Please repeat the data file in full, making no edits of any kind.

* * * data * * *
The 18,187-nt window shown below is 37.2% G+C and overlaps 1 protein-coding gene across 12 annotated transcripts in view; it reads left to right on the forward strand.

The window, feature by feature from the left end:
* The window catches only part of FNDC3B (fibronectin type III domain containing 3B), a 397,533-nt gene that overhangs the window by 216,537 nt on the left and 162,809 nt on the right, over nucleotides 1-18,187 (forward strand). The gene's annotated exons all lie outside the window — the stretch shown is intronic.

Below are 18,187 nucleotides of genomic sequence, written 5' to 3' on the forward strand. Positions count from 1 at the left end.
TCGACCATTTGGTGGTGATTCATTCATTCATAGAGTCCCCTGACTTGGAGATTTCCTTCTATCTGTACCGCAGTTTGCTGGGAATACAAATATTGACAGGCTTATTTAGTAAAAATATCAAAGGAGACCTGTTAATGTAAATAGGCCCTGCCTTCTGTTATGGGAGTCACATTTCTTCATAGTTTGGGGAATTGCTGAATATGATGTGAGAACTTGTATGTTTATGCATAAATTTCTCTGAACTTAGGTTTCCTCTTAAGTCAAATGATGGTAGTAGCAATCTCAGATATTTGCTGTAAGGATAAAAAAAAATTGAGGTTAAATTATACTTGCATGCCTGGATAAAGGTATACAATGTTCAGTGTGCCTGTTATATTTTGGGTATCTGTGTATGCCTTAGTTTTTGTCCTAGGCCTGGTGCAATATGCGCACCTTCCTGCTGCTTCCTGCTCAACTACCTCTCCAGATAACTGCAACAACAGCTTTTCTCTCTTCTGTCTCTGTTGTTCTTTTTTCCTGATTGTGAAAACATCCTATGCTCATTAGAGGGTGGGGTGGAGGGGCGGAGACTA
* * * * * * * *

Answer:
The 18,187-nt window shown below is 37.2% G+C and overlaps 1 protein-coding gene across 12 annotated transcripts in view; it reads left to right on the forward strand.

The window, feature by feature from the left end:
* The window catches only part of FNDC3B (fibronectin type III domain containing 3B), a 397,533-nt gene that overhangs the window by 216,537 nt on the left and 162,809 nt on the right, over nucleotides 1-18,187 (forward strand). The gene's annotated exons all lie outside the window — the stretch shown is intronic.

Below are 18,187 nucleotides of genomic sequence, written 5' to 3' on the forward strand. Positions count from 1 at the left end.
TCGACCATTTGGTGGTGATTCATTCATTCATAGAGTCCCCTGACTTGGAGATTTCCTTCTATCTGTACCGCAGTTTGCTGGGAATACAAATATTGACAGGCTTATTTAGTAAAAATATCAAAGGAGACCTGTTAATGTAAATAGGCCCTGCCTTCTGTTATGGGAGTCACATTTCTTCATAGTTTGGGGAATTGCTGAATATGATGTGAGAACTTGTATGTTTATGCATAAATTTCTCTGAACTTAGGTTTCCTCTTAAGTCAAATGATGGTAGTAGCAATCTCAGATATTTGCTGTAAGGATAAAAAAAAATTGAGGTTAAATTATACTTGCATGCCTGGATAAAGGTATACAATGTTCAGTGTGCCTGTTATATTTTGGGTATCTGTGTATGCCTTAGTTTTTGTCCTAGGCCTGGTGCAATATGCGCACCTTCCTGCTGCTTCCTGCTCAACTACCTCTCCAGATAACTGCAACAACAGCTTTTCTCTCTTCTGTCTCTGTTGTTCTTTTTTCCTGATTGTGAAAACATCCTATGCTCATTAGAGGGTGGGGTGGAGGGGCGGAGACTA